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The Effects of Kinetic Instabilities on Ion and Electron-Scale Turbulence in Earth's Magnetosheath


Breuillard Hugo




Auteur(s) supplémentaire(s)O. Alexandrova, E. Yordanova, A. Vaivads
Institution(s) supplémentaire(s)LESIA/Observatoire de Paris-Meudon, IRF Uppsala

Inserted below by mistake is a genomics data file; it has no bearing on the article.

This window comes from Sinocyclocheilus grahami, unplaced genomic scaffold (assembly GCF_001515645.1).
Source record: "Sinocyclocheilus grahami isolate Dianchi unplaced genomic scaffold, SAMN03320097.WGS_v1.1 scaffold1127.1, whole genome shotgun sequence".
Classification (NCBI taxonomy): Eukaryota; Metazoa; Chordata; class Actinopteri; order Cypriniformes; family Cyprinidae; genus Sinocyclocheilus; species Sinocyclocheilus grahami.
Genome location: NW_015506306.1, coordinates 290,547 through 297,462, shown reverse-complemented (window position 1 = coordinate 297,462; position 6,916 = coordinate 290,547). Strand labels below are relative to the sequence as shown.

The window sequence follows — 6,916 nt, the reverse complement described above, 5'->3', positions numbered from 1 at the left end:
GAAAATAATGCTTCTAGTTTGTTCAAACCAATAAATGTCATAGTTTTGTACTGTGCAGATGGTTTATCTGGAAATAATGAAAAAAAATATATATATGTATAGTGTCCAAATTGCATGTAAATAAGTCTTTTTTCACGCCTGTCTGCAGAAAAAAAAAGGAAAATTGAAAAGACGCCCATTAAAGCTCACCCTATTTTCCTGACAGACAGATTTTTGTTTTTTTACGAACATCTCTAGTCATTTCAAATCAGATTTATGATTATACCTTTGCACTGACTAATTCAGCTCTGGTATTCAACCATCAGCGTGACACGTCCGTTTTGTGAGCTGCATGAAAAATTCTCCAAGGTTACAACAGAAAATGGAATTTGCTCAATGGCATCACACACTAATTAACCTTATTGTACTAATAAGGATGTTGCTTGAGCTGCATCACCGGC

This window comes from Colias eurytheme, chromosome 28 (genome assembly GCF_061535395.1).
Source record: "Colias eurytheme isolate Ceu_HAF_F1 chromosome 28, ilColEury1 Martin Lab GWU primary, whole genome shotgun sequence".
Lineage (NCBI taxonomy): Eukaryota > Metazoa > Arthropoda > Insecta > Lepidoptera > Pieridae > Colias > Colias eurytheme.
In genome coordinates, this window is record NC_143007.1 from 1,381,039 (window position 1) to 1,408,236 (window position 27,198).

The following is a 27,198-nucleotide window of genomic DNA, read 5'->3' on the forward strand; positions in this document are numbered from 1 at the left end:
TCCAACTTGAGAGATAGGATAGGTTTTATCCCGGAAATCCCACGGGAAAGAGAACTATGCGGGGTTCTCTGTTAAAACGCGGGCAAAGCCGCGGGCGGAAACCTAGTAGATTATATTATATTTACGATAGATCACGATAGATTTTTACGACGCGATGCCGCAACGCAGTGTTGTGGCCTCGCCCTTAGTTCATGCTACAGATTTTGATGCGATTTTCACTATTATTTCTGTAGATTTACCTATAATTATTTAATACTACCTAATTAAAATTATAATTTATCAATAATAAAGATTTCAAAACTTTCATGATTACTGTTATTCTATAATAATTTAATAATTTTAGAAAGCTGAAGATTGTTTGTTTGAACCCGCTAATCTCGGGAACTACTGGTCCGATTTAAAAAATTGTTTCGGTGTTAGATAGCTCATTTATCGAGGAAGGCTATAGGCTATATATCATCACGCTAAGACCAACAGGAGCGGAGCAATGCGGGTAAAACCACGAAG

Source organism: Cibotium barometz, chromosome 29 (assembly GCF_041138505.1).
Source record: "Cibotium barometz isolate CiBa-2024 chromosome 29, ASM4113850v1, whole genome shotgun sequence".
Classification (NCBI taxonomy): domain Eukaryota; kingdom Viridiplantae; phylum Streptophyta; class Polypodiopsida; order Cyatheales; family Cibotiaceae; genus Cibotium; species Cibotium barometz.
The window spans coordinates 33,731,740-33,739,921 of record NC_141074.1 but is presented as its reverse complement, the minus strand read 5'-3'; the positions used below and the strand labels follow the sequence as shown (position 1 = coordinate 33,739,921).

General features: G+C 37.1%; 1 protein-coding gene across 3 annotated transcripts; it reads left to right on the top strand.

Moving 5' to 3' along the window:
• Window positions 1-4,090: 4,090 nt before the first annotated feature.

The Earth's magnetosheath is the region of solar wind which has been decelerated and thermalized at the terrestrial bow shock. The magnetosheath is characterized by high level of turbulent fluctuations covering all the scales from the largest down to the kinetic scales. The turbulent fluctuations are thought to play a fundamental role into key processes such as energy transport and dissipation in plasma. In addition to turbulence, different kind of plasma instabilities are generated in the magnetosheath due to the large temperature anisotropies in the plasma, introduced by its boundaries (bow shock and magnetopause). In this study we use high-quality magnetic field measurements from Cluster spacecraft to investigate the effects of such instabilities on the small-scale turbulence. We show that the steepening of the power spectrum of magnetic field fluctuations in the magnetosheath occurs at the largest characteristic ion scale. However, the spectrum can be modified by the presence of waves/structures at ion scales, shifting the onset of the small-scale (from ion down to electron scales) turbulent cascade towards the smallest ion scale. The small-scale cascade is therefore highly dependent on the presence of kinetic instabilities, waves and local plasma parameters. Here we show that in the absence of strong waves the small-scale turbulence is quasi-isotropic and has a spectral index $\alpha \approx -2.8$. When transverse or compressive waves are present, we observe an anisotropy in the magnetic field components and a decrease in the absolute value of $\alpha$. Slab/2D turbulence also develops in the presence of transverse/compressive waves, resulting in gyrotropy/non-gyrotropy of small-scale fluctuations. The presence of both waves reduces the anisotropy in the amplitude of fluctuations in the small-scale range. In addition, we make use of MMS (Magnetospheric MultiScale) mission data in burst-mode (8192 samples/s) to investigate the nature of electron-scale magnetic turbulence in Earth's magnetosheath and the effects of electron instabilities on its properties.

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